Image Transmission Through a Dynamically Perturbed Multimode Fiber by Deep Learning Resisi, S., S. M. Popoff, and Y. Bromberg Laser & Photonics Reviews, 2000553 (2021)
Résumé: When multimode optical fibers are perturbed, the data that is transmitted through them is scrambled. This presents a major difficulty for many possible applications, such as multimode fiber based telecommunication and endoscopy. To overcome this challenge, a deep learning approach that generalizes over mechanical perturbations is presented. Using this approach, successful reconstruction of the input images from intensityonly measurements of speckle patterns at the output of a 1.5 mlong randomly perturbed multimode fiber is demonstrated. The model's success is explained by hidden correlations in the speckle of random fiber conformations.


Epigenetic rewriting at centromeric DNA repeats leads to increased chromatin accessibility and chromosomal instability Decombe, S., F. Loll, L. Caccianini, K. Affannoukoué, I. Izeddin, J. Mozziconacci, C. Escudé, and J. Lopes Epigenetics and Chromatin 14, no. 1 (2021)
Résumé: Background: Centromeric regions of human chromosomes contain large numbers of tandemly repeated αsatellite sequences. These sequences are covered with constitutive heterochromatin which is enriched in trimethylation of histone H3 on lysine 9 (H3K9me3). Although well studied using artificial chromosomes and global perturbations, the contribution of this epigenetic mark to chromatin structure and genome stability remains poorly known in a more natural context. Results: Using transcriptional activatorlike effectors (TALEs) fused to a histone lysine demethylase (KDM4B), we were able to reduce the level of H3K9me3 on the αsatellites repeats of human chromosome 7. We show that the removal of H3K9me3 affects chromatin structure by increasing the accessibility of DNA repeats to the TALE protein. Tethering TALEdemethylase to centromeric repeats impairs the recruitment of HP1α and proteins of Chromosomal Passenger Complex (CPC) on this specific centromere without affecting CENPA loading. Finally, the epigenetic rewriting by the TALEKDM4B affects specifically the stability of chromosome 7 upon mitosis, highlighting the importance of H3K9me3 in centromere integrity and chromosome stability, mediated by the recruitment of HP1α and the CPC. Conclusion: Our cellular model allows to demonstrate the direct role of pericentromeric H3K9me3 epigenetic mark on centromere integrity and function in a natural context and opens interesting possibilities for further studies regarding the role of the H3K9me3 mark.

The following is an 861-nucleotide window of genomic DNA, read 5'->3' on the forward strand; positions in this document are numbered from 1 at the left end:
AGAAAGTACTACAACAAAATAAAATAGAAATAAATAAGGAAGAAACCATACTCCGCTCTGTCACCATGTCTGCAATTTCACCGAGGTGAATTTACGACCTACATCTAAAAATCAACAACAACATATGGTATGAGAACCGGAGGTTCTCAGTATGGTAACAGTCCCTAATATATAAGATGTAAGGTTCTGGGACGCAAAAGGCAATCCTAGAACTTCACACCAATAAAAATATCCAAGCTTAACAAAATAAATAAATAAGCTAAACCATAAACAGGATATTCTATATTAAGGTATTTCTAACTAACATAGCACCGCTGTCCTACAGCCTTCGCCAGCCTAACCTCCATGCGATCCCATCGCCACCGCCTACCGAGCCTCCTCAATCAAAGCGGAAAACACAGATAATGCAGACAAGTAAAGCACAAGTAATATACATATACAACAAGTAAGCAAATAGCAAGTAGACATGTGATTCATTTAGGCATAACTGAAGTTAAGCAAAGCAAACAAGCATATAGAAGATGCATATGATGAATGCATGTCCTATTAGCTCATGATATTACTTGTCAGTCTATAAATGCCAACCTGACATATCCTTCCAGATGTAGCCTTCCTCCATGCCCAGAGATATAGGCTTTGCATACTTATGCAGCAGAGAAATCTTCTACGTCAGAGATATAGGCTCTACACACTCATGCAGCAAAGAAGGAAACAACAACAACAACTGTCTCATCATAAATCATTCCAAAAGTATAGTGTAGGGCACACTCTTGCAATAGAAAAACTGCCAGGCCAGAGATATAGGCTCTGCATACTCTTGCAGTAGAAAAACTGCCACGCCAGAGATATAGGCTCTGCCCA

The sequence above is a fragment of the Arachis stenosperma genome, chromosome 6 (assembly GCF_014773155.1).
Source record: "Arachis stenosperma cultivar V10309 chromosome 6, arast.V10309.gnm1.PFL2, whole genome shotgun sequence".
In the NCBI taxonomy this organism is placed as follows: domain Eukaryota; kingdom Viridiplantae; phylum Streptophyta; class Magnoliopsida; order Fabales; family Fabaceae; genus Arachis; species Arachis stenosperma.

Statistical Nonlinear Optical Mapping of Localized and Delocalized Plasmonic Modes in Disordered Gold Metasurfaces Roubaud, G., S. Bidault, S. Gigan, and S. Grésillon ACS Photonics 8, no. 7, 19371943 (2021)
Résumé: Using a statistical analysis of nonlinear luminescence images measured with randomly wavefrontshaped femtosecond excitations, we provide direct insight on both the localized and delocalized plasmonic modes featured by disordered gold metasurfaces. We can independently image areas where farfield wavefront shaping can control the optical properties and areas with strong subwavelength optical hotspots. In practice, the fraction of the disordered plasmonic surface on which wavefront control is feasible depends strongly on the nanoscale morphology of the sample. Close to the percolation threshold, the entire surface is sensitive to wavefront shaping, and we observe the largest densities of delocalized modes as well as the strongest optical hotspots. These results demonstrate how statistical imaging schemes can offset the complexity of disordered nanophotonic systems in order to characterize their optical properties.


Manifestation of aberrations in fullfield optical coherence tomography Barolle, V., J. Scholler, P. Mecê, J. M. Chassot, K. Groux, M. Fink, A. C. Boccara, and A. Aubry Optics Express 29, no. 14, 2204422065 (2021)
Résumé: We report on a theoretical model for image formation in fullfield optical coherence tomography (FFOCT). Because the spatial incoherence of the illumination acts as a virtual confocal pinhole in FFOCT, its imaging performance is equivalent to a scanning timegated coherent confocal microscope. In agreement with optical experiments enabling a precise control of aberrations, FFOCT is shown to have nearly twice the resolution of standard imaging at moderate aberration level. Beyond a rigorous study on the sensitivity of FFOCT with respect to aberrations, this theoretical model paves the way towards an optimized design of adaptive optics and computational tools for highresolution and deep imaging of biological tissues.